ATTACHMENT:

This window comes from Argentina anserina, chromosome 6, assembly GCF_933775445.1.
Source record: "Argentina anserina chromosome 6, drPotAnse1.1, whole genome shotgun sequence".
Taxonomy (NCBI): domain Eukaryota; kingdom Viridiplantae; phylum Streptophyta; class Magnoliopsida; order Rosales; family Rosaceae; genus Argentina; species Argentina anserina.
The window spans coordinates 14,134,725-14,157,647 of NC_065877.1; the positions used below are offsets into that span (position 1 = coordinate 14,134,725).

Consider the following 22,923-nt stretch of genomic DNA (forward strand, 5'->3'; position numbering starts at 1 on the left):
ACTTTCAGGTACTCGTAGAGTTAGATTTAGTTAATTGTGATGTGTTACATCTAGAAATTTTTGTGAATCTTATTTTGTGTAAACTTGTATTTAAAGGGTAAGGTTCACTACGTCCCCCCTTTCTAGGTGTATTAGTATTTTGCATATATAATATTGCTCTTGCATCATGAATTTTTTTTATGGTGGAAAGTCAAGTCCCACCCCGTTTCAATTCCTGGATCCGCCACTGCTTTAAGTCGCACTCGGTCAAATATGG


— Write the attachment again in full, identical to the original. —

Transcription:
This window comes from Argentina anserina, chromosome 6, assembly GCF_933775445.1.
Source record: "Argentina anserina chromosome 6, drPotAnse1.1, whole genome shotgun sequence".
Taxonomy (NCBI): domain Eukaryota; kingdom Viridiplantae; phylum Streptophyta; class Magnoliopsida; order Rosales; family Rosaceae; genus Argentina; species Argentina anserina.
The window spans coordinates 14,134,725-14,157,647 of NC_065877.1; the positions used below are offsets into that span (position 1 = coordinate 14,134,725).

Consider the following 22,923-nt stretch of genomic DNA (forward strand, 5'->3'; position numbering starts at 1 on the left):
ACTTTCAGGTACTCGTAGAGTTAGATTTAGTTAATTGTGATGTGTTACATCTAGAAATTTTTGTGAATCTTATTTTGTGTAAACTTGTATTTAAAGGGTAAGGTTCACTACGTCCCCCCTTTCTAGGTGTATTAGTATTTTGCATATATAATATTGCTCTTGCATCATGAATTTTTTTTATGGTGGAAAGTCAAGTCCCACCCCGTTTCAATTCCTGGATCCGCCACTGCTTTAAGTCGCACTCGGTCAAATATGG